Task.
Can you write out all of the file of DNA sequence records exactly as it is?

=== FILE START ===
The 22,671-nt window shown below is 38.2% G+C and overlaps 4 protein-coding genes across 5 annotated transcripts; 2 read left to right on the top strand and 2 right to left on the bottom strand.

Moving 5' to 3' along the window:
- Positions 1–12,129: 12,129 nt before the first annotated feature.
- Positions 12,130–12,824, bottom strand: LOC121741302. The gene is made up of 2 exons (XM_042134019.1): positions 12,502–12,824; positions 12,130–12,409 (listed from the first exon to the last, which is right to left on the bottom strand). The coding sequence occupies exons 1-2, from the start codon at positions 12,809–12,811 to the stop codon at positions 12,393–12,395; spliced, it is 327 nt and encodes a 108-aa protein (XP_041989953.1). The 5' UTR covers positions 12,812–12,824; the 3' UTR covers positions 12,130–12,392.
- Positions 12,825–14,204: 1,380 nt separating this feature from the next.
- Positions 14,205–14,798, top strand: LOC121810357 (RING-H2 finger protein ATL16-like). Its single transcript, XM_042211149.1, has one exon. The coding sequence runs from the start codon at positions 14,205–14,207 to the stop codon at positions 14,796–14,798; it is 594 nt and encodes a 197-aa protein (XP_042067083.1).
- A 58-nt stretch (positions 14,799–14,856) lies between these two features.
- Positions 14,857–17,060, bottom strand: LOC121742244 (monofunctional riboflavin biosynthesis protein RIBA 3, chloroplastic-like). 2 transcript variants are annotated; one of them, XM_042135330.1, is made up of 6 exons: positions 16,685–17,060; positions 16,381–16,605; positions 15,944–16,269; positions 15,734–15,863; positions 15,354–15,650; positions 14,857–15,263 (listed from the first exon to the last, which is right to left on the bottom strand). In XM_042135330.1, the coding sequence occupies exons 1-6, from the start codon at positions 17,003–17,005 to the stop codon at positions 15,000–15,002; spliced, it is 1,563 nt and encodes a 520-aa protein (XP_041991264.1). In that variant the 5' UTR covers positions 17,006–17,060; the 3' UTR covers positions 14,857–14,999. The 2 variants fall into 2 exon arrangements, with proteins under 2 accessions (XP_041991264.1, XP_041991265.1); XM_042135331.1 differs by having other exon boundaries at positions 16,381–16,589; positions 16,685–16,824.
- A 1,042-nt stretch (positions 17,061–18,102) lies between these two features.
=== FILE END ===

The 22,671-nt window shown below is 38.2% G+C and overlaps 4 protein-coding genes across 5 annotated transcripts; 2 read left to right on the top strand and 2 right to left on the bottom strand.

Moving 5' to 3' along the window:
- Positions 1–12,129: 12,129 nt before the first annotated feature.
- Positions 12,130–12,824, bottom strand: LOC121741302. The gene is made up of 2 exons (XM_042134019.1): positions 12,502–12,824; positions 12,130–12,409 (listed from the first exon to the last, which is right to left on the bottom strand). The coding sequence occupies exons 1-2, from the start codon at positions 12,809–12,811 to the stop codon at positions 12,393–12,395; spliced, it is 327 nt and encodes a 108-aa protein (XP_041989953.1). The 5' UTR covers positions 12,812–12,824; the 3' UTR covers positions 12,130–12,392.
- Positions 12,825–14,204: 1,380 nt separating this feature from the next.
- Positions 14,205–14,798, top strand: LOC121810357 (RING-H2 finger protein ATL16-like). Its single transcript, XM_042211149.1, has one exon. The coding sequence runs from the start codon at positions 14,205–14,207 to the stop codon at positions 14,796–14,798; it is 594 nt and encodes a 197-aa protein (XP_042067083.1).
- A 58-nt stretch (positions 14,799–14,856) lies between these two features.
- Positions 14,857–17,060, bottom strand: LOC121742244 (monofunctional riboflavin biosynthesis protein RIBA 3, chloroplastic-like). 2 transcript variants are annotated; one of them, XM_042135330.1, is made up of 6 exons: positions 16,685–17,060; positions 16,381–16,605; positions 15,944–16,269; positions 15,734–15,863; positions 15,354–15,650; positions 14,857–15,263 (listed from the first exon to the last, which is right to left on the bottom strand). In XM_042135330.1, the coding sequence occupies exons 1-6, from the start codon at positions 17,003–17,005 to the stop codon at positions 15,000–15,002; spliced, it is 1,563 nt and encodes a 520-aa protein (XP_041991264.1). In that variant the 5' UTR covers positions 17,006–17,060; the 3' UTR covers positions 14,857–14,999. The 2 variants fall into 2 exon arrangements, with proteins under 2 accessions (XP_041991264.1, XP_041991265.1); XM_042135331.1 differs by having other exon boundaries at positions 16,381–16,589; positions 16,685–16,824.
- A 1,042-nt stretch (positions 17,061–18,102) lies between these two features.